If you have enough resources, you can try composing such a dataset from scratch. In other cases, you may use a ready dataset from a reliable source as a basis and improve it. In both cases, you can turn to expert data scientists and AI engineers to help you prepare a quality dataset for your project.
Skilled AI development team. It’s best to form your team out of experts with hands-on experience in building the type of AI solution you need. Look for professionals familiar with the technologies that will be at the core of your solution.
Aside from true AI experts, you might need to engage specialists from other fields: data engineering, cybersecurity, DevOps, etc.
Collaboration with field experts. Form your team out of both AI and healthcare professionals, or at least make sure to consult industry experts while working on your medical AI solution. Experienced clinicians can help your development team get a better understanding of industry needs, specifics, and relevant requirements, as well as the particular problem your solution is supposed to solve. In some cases, medical professionals might even assist your team with technical tasks like labeling data.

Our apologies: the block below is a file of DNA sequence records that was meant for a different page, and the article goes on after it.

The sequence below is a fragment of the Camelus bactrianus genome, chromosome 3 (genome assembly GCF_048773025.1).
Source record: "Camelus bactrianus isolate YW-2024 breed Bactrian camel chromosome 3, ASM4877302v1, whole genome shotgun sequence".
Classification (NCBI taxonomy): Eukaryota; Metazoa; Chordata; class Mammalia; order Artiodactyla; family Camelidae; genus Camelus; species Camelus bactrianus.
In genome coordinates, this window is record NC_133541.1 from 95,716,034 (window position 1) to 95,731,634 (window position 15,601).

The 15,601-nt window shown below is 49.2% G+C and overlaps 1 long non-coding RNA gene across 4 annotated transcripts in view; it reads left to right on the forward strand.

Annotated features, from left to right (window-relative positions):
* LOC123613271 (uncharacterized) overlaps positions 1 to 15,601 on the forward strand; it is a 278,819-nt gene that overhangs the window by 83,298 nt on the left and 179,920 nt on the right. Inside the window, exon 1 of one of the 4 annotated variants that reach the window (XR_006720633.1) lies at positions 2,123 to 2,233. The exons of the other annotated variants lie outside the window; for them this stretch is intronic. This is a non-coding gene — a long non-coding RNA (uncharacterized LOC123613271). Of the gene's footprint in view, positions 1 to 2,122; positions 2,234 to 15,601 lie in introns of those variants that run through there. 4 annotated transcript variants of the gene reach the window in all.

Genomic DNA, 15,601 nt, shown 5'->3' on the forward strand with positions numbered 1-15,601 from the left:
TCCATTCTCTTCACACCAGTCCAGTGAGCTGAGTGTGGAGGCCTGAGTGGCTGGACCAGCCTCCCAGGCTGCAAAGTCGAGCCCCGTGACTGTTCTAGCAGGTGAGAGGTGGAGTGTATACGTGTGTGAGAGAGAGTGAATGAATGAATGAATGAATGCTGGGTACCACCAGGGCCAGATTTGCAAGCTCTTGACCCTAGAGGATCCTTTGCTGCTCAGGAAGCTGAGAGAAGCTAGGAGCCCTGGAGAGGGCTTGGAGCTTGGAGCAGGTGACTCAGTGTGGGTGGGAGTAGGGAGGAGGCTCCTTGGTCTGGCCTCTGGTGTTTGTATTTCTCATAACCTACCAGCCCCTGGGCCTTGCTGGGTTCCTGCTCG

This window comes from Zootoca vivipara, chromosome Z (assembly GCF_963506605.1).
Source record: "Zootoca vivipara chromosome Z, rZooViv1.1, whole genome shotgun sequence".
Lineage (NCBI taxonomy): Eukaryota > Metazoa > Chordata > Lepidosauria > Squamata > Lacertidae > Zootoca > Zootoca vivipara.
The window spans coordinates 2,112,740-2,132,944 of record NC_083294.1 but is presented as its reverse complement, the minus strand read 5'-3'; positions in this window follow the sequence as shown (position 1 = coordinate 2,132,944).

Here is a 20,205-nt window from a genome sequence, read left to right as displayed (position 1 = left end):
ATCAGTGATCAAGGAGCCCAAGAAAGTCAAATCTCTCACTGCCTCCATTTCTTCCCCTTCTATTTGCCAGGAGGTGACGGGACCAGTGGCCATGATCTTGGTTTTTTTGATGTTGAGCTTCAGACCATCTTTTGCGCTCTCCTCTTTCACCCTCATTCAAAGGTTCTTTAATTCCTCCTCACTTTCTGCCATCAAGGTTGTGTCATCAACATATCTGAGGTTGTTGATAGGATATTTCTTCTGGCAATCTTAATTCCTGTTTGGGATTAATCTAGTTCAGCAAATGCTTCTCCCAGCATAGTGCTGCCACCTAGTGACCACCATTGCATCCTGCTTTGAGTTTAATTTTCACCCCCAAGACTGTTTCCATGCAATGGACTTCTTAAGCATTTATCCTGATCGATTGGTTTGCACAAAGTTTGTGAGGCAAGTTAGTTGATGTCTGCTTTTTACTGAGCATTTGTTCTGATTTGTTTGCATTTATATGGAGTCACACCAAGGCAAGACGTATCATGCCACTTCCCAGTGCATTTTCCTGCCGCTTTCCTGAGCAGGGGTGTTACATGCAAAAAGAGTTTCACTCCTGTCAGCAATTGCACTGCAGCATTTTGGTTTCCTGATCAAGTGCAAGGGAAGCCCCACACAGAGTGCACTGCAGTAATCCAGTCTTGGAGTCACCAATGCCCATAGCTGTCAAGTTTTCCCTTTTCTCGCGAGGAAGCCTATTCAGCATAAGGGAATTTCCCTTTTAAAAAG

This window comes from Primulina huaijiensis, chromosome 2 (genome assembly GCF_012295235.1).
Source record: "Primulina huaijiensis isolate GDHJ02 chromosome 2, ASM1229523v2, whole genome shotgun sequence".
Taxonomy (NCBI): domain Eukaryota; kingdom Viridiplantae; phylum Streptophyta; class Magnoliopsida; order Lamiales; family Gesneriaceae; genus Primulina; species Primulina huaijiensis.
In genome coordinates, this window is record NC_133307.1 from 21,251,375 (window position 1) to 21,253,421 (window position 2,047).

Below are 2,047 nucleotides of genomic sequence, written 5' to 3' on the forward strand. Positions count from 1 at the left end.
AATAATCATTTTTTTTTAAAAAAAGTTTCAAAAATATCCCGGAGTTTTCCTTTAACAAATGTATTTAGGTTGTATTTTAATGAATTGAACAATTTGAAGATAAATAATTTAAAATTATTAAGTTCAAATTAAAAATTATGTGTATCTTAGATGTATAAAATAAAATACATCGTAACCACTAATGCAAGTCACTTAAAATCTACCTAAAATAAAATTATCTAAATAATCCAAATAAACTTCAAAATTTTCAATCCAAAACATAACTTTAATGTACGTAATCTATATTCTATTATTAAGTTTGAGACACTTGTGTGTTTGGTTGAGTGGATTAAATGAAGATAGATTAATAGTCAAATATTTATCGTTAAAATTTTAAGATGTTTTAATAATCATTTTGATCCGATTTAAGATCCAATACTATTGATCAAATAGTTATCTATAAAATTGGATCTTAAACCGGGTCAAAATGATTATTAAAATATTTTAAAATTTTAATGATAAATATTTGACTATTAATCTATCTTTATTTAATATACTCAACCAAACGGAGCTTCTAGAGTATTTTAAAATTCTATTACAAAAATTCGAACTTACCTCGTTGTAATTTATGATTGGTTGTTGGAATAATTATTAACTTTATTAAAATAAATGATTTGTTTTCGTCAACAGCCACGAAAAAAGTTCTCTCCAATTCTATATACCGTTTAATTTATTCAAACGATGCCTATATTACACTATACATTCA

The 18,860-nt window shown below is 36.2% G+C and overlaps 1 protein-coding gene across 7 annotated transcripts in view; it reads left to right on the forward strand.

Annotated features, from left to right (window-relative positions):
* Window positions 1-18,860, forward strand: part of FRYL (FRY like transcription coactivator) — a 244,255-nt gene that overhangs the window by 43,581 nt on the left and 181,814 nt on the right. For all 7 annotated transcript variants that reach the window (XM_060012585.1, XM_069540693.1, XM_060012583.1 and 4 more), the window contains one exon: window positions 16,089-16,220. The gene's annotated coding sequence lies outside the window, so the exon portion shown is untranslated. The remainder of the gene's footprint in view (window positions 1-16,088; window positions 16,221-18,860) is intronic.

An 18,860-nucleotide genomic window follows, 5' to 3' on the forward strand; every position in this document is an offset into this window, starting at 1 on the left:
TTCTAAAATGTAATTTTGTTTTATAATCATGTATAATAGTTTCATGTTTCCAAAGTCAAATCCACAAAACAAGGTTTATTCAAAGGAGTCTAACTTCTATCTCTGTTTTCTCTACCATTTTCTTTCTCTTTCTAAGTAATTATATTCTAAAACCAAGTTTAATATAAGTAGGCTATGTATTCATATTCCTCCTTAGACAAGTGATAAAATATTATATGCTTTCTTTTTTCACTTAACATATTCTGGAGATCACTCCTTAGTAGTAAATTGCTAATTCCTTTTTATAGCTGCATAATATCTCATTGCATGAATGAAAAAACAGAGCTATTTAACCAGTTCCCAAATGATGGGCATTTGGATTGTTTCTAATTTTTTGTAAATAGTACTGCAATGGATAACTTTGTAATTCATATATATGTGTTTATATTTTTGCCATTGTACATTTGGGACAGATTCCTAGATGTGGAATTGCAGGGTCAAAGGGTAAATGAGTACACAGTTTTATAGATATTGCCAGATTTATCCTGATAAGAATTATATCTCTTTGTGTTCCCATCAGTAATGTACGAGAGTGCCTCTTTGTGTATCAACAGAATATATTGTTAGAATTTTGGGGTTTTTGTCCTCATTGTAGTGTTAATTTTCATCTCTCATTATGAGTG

Building an AI-based Healthcare Solution
3. What industry standards and requirements should you comply with?
Healthcare is a strictly regulated industry. Depending on the geographical reach of your solution, you might need to meet the requirements of both local and international laws, standards, and regulations.
In the US, make sure to check if your solution is subject to the FDA’s SaMD requirements. Your solution would also have to meet HIPAA requirements, as they are obligatory for all healthcare providers and companies working with protected health information in the US. And if your AI system is going to process patient data of EU residents, it will also have to meet GDPR requirements.
AI technologies have promising potential to improve the quality of healthcare services and automate daily processes for physicians. They also can empower medical professionals to make more accurate diagnoses and save more lives.
If you are determined to make AI a part of your medical solution, start with making a clear plan, gathering enough data, taking proper security and privacy measures, and consulting relevant medical professionals along the way.
At Apriorit, we have a team of passionate AI engineers who will gladly turn your ambitious ideas into real life-saving solutions. Get in touch with us to start discussing your next project!